Quality governance, anti-corruption, institutional integrity, education, as well as sound economic policies are factors that can transform a nation to greatness.
The Director General of the Nigerian Maritime Administration and Safety Agency (NIMASA) Dr. Dakuku Peterside identified these values.
He noted that the availability of Natural Resources was a key variable. Dr. Peterside was speaking at the University of Nigeria, Distinguished Persons Annual Lecture of the Faculty of Management.
Dr Peterside stated that good governance was a critical factor to the wholesome development of any nation.
“The principles of accountability, transparency, observance of the rule of law and basic freedoms remained fundamental to any definition of good governance but the ultimate determinant of good governance is the extent to which such government meets the basic needs of the greatest majority of its people,” he stated.
The NIMASA boss observed that corruption hadremained a major clog in the evolution of an egalitarian society and a major inhibitor of good governance.
According to him, “It is not surprising that some of the fastest growing countries like Singapore, Rwanda and Botswana also happen to have the toughest anti-corruption regimes in the world.”
He commended President Mohammadu Buhari administration for its anti-corruption efforts emphasising that, “this is one area where there is a growing national consensus in Nigeria that this present administration has displayed unusual courage.”
“There are divergent views as to the effectiveness of current measures, but many agreed that it required a lot of courage to make a start. It is hoped that the Nigerian public would appreciate the significance of this effort in the overall improvement of the quality of governance in the country.”
He was of the opinion that, ”the development of the capacities and capabilities of people is perhaps the greatest investment any nation can make, because a well-educated citizenry can conceptualise and implement sound economic policies based on its peculiar realities of geography, natural and human resources.”
Dr. Peterside said Nigeria’s challenges were historical.
“What the British ceded in 1960 was a complex outcome of negotiated settlements among Nigerian elite representing first and foremost their respective regional and ethnic interests. There was no “pan Nigerian interest” or “pan Nigerian Agenda”. There was no “CONNECTED VISION,” he narrated.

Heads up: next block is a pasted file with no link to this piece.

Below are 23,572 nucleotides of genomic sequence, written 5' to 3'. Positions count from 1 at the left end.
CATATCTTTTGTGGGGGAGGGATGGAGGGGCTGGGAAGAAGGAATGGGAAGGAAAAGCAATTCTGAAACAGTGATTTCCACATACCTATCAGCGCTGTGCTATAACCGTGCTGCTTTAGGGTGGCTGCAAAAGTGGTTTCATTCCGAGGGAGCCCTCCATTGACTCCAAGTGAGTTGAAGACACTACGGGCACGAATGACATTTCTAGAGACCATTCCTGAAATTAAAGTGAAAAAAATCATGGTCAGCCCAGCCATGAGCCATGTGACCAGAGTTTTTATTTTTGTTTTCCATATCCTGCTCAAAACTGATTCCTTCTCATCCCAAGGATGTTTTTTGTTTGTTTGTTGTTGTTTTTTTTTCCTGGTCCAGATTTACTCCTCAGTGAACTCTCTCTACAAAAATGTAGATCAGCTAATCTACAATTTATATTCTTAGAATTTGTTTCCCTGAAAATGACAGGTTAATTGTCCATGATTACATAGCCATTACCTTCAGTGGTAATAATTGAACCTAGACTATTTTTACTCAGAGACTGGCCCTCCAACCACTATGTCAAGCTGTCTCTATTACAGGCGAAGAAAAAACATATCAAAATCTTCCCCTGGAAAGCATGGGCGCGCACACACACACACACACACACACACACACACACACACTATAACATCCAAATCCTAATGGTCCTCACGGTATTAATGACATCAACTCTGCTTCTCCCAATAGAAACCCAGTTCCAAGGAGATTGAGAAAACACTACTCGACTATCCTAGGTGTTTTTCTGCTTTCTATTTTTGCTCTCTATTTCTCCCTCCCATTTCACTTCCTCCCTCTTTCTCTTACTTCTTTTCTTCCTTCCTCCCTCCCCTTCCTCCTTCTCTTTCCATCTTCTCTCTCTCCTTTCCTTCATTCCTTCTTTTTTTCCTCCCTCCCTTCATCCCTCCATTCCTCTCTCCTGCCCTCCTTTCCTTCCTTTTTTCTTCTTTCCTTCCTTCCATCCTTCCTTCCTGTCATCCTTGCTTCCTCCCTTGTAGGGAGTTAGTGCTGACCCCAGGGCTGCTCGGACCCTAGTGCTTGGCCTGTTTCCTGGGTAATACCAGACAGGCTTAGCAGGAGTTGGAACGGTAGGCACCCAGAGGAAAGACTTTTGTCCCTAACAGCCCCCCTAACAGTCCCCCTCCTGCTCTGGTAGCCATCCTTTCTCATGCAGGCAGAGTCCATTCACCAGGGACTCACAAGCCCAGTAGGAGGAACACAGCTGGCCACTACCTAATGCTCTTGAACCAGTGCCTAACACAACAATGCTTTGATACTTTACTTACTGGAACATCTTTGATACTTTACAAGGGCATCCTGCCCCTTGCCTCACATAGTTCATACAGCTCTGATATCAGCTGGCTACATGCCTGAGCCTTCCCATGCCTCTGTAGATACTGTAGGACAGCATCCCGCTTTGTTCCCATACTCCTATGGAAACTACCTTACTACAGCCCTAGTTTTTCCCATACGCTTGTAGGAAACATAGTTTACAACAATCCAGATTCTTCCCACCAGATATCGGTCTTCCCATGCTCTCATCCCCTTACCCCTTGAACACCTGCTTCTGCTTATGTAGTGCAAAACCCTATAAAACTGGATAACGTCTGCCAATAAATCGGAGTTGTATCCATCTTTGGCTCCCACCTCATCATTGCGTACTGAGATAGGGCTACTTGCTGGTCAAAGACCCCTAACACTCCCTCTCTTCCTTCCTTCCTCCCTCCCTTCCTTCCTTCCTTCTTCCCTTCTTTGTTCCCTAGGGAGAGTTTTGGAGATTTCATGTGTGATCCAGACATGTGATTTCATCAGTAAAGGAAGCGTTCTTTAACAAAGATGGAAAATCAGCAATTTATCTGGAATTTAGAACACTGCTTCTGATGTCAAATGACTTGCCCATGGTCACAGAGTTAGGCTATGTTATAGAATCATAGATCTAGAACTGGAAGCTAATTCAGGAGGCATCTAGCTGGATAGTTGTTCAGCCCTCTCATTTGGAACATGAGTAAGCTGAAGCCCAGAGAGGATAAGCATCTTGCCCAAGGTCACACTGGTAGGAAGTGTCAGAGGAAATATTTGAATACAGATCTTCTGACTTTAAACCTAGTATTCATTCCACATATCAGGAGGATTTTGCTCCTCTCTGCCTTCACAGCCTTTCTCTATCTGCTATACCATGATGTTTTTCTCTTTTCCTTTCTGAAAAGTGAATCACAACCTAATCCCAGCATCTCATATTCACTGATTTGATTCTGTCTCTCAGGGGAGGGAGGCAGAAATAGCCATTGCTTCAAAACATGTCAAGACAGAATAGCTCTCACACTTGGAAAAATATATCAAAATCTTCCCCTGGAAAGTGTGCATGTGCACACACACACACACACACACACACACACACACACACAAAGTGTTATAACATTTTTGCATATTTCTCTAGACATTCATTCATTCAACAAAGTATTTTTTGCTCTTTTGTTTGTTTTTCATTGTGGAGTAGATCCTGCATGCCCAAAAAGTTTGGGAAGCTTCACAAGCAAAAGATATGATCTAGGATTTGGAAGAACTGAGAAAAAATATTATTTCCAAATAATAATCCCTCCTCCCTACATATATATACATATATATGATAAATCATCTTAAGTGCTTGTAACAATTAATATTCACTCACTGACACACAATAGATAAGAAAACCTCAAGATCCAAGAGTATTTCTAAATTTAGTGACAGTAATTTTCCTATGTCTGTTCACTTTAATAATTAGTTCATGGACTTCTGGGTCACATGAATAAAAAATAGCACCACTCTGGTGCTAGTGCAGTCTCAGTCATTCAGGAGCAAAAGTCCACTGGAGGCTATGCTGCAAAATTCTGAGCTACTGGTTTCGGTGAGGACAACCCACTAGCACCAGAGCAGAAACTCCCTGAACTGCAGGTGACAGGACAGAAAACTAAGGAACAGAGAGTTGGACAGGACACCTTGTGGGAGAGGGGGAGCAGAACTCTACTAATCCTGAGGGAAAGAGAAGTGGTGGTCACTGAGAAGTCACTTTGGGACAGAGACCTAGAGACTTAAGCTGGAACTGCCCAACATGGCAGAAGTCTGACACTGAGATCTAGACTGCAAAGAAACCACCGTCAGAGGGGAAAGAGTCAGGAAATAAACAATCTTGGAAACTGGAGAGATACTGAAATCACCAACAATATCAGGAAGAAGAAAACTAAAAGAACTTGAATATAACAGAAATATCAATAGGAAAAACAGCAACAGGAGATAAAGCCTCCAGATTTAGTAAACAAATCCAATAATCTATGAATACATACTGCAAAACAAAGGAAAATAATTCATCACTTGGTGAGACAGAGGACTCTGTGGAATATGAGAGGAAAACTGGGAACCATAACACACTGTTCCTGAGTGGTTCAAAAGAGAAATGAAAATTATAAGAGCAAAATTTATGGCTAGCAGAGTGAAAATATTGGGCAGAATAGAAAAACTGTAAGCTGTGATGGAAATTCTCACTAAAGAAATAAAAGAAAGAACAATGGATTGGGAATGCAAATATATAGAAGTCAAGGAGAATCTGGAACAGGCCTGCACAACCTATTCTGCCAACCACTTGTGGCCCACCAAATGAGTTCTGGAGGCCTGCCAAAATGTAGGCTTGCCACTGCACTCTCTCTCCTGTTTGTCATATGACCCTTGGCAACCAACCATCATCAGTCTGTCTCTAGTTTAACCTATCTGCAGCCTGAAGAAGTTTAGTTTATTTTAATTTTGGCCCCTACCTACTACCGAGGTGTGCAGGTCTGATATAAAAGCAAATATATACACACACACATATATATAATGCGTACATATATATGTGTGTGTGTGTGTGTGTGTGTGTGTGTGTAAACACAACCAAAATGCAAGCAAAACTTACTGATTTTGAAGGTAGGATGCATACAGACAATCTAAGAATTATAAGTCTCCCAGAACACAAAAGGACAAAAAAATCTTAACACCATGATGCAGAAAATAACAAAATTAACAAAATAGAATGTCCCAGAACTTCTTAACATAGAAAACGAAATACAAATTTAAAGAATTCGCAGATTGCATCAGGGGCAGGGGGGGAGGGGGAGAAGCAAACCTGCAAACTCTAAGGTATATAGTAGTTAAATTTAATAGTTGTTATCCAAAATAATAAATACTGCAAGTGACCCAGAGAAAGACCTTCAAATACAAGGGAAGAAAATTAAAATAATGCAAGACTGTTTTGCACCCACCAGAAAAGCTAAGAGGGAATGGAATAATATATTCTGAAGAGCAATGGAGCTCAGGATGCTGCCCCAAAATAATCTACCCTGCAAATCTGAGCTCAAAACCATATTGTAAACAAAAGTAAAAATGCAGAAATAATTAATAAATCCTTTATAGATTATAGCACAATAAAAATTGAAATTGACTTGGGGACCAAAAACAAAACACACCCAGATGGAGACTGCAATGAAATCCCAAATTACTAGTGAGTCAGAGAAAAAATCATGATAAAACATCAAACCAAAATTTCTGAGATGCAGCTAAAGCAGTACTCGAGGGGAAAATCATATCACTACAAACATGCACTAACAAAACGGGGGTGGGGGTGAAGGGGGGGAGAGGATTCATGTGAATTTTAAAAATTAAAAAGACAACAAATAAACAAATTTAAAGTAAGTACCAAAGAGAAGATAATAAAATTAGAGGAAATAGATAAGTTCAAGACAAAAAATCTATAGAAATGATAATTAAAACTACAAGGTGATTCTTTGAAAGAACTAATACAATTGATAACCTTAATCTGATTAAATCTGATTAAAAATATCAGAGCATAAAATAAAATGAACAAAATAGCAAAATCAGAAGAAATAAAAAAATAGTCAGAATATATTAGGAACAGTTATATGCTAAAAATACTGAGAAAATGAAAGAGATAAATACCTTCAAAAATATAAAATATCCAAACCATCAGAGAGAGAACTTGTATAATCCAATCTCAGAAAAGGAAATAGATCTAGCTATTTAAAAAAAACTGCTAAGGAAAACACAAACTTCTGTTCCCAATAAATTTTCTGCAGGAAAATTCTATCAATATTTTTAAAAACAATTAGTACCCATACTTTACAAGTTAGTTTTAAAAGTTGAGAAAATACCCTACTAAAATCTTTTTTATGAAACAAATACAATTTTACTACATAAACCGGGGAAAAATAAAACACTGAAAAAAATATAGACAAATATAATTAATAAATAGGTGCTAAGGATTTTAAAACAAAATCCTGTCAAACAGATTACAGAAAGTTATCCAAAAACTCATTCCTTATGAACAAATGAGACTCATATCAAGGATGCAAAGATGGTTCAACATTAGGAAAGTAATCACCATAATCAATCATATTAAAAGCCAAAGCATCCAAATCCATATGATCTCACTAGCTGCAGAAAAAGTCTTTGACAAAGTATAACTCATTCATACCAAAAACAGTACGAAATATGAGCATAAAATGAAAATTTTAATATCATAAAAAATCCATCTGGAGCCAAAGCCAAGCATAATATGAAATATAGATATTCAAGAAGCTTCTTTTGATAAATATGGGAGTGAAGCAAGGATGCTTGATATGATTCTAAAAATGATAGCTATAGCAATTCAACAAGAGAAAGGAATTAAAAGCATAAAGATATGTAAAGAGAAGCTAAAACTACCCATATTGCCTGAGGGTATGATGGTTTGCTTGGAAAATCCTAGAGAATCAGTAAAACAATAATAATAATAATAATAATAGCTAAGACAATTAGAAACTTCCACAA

He pointed out that vision was the key driver of any endeavour.
“This original haziness in what constitute the overriding national vision has constantly plagued our national development in nearly every sphere.
My key observation here and operating thesis therefore is that a nation can only endure if it is founded on an integrated and comprehensive vision (connected vision).”
“Nigeria unfortunately missed that opportunity at inception. This original ‘sin’ has multiplied and contributed to the ever so frequent quest for a new nation founded on a new vision,” he stated.
Dr. Peterside, however, said that visions can be corrected although it is a difficult endeavour.
He said it was easier for corporations to correct their visions than nations.
“A corporation can change its board and management, re-brand itself, redefine its vision and map for itself a new mission.”
Reform and repositioning
“This is the spirit and guiding principle behind the reform and repositioning we are championing in NIMASA. We are in the process of refreshing our vision and mission, we have a new Board and a visionary Management, it offers the rare opportunity to re- invent that regulatory agency and reposition it as the most efficient, effective and responsive regulatory agency in Africa, advancing Nigeria’s maritime goals,” he observed.
The NIMASA DG, however, said hope in a Nigeria connected by vision was in the horizon if the nation would retrace its steps and focus on the factors that could make Nigeria great.
“As we continue with the national quest for answers to the great questions of our time, I urge that we do a self- assessment of where we stand as nation. The factors that have been identified are put forward as a guide for this assessment.”
“The solutions we endlessly seek would seem DC at our doorsteps. But there is a great amount of political will to do what is necessary,” Dr. Peterside concluded.